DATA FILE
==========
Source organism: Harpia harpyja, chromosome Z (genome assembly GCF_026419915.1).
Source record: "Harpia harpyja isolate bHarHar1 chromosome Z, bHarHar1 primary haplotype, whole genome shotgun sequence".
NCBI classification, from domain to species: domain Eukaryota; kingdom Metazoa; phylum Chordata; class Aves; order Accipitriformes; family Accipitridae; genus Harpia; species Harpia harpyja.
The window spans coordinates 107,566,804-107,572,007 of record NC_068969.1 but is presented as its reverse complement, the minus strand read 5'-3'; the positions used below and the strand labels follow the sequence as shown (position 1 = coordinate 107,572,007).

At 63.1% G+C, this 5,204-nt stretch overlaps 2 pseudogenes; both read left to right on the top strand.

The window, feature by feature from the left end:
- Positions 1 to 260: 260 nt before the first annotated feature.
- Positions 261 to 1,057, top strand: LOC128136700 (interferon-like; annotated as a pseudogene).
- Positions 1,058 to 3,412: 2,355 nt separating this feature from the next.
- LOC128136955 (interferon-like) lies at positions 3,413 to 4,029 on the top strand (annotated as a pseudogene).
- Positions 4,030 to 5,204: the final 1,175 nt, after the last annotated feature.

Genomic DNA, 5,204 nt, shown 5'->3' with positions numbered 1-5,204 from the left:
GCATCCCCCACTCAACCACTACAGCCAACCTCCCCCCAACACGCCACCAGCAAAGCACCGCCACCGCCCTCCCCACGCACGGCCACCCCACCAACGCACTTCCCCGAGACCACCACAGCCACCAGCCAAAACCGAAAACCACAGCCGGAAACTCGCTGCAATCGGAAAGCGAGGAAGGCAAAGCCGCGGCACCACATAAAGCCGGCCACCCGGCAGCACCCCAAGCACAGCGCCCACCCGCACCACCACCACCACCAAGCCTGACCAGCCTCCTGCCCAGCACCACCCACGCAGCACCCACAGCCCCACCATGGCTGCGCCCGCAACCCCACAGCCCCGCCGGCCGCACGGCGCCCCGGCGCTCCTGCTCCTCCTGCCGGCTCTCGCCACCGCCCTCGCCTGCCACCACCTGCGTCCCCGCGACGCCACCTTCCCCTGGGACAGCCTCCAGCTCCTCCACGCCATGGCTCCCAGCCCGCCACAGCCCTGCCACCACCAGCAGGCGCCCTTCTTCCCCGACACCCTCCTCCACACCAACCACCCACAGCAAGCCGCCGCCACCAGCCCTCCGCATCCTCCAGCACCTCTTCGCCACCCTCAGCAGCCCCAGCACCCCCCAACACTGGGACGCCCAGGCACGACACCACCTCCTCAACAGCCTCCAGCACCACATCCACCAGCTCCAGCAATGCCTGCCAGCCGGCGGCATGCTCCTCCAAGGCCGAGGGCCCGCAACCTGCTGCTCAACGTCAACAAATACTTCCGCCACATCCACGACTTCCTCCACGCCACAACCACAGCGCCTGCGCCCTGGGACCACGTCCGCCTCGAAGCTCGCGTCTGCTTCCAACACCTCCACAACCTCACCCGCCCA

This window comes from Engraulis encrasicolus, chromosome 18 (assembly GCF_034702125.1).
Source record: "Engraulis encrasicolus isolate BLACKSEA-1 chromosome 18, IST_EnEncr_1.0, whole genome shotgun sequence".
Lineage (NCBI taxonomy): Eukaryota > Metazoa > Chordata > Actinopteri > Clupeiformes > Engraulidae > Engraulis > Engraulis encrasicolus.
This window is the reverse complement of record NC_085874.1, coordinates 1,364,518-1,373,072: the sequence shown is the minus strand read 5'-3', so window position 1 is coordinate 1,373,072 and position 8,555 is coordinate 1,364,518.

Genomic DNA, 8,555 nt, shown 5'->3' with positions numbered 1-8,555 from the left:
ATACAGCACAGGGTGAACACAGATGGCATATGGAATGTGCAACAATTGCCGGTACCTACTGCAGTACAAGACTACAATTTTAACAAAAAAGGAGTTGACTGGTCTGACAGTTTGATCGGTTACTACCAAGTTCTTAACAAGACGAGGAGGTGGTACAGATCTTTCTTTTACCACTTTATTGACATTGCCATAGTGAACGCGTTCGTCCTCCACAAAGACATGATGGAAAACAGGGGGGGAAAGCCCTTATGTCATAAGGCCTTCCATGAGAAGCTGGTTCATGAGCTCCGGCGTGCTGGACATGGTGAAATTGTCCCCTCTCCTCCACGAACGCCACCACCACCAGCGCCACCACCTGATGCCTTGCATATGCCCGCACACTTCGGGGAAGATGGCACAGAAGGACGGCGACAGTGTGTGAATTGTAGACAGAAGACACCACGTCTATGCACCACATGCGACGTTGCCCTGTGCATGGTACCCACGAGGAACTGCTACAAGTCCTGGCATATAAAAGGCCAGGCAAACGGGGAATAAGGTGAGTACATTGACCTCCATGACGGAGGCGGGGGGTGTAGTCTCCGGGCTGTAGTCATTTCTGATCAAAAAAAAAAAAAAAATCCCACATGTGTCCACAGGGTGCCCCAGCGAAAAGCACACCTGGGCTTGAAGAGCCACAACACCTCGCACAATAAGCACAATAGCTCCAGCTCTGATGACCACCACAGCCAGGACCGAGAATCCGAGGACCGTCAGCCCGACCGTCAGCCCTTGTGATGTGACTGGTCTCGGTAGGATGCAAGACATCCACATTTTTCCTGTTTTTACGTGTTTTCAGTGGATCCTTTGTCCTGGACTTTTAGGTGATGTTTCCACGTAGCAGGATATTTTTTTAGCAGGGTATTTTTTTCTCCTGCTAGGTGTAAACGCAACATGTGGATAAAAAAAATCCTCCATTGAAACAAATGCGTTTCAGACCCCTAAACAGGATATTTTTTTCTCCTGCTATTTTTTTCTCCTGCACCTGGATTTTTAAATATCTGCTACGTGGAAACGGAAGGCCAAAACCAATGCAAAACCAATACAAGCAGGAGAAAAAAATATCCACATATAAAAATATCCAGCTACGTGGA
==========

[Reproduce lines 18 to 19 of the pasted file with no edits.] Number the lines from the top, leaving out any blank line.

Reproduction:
Genomic DNA, 8,555 nt, shown 5'->3' with positions numbered 1-8,555 from the left:
ATACAGCACAGGGTGAACACAGATGGCATATGGAATGTGCAACAATTGCCGGTACCTACTGCAGTACAAGACTACAATTTTAACAAAAAAGGAGTTGACTGGTCTGACAGTTTGATCGGTTACTACCAAGTTCTTAACAAGACGAGGAGGTGGTACAGATCTTTCTTTTACCACTTTATTGACATTGCCATAGTGAACGCGTTCGTCCTCCACAAAGACATGATGGAAAACAGGGGGGGAAAGCCCTTATGTCATAAGGCCTTCCATGAGAAGCTGGTTCATGAGCTCCGGCGTGCTGGACATGGTGAAATTGTCCCCTCTCCTCCACGAACGCCACCACCACCAGCGCCACCACCTGATGCCTTGCATATGCCCGCACACTTCGGGGAAGATGGCACAGAAGGACGGCGACAGTGTGTGAATTGTAGACAGAAGACACCACGTCTATGCACCACATGCGACGTTGCCCTGTGCATGGTACCCACGAGGAACTGCTACAAGTCCTGGCATATAAAAGGCCAGGCAAACGGGGAATAAGGTGAGTACATTGACCTCCATGACGGAGGCGGGGGGTGTAGTCTCCGGGCTGTAGTCATTTCTGATCAAAAAAAAAAAAAAAATCCCACATGTGTCCACAGGGTGCCCCAGCGAAAAGCACACCTGGGCTTGAAGAGCCACAACACCTCGCACAATAAGCACAATAGCTCCAGCTCTGATGACCACCACAGCCAGGACCGAGAATCCGAGGACCGTCAGCCCGACCGTCAGCCCTTGTGATGTGACTGGTCTCGGTAGGATGCAAGACATCCACATTTTTCCTGTTTTTACGTGTTTTCAGTGGATCCTTTGTCCTGGACTTTTAGGTGATGTTTCCACGTAGCAGGATATTTTTTTAGCAGGGTATTTTTTTCTCCTGCTAGGTGTAAACGCAACATGTGGATAAAAAAAATCCTCCATTGAAACAAATGCGTTTCAGACCCCTAAACAGGATATTTTTTTCTCCTGCTATTTTTTTCTCCTGCACCTGGATTTTTAAATATCTGCTACGTGGAAACGGAAGGCCAAAACCAATGCAAAACCAATACAAGCAGGAGAAAAAAATATCCACATATAAAAATATCCAGCTACGTGGA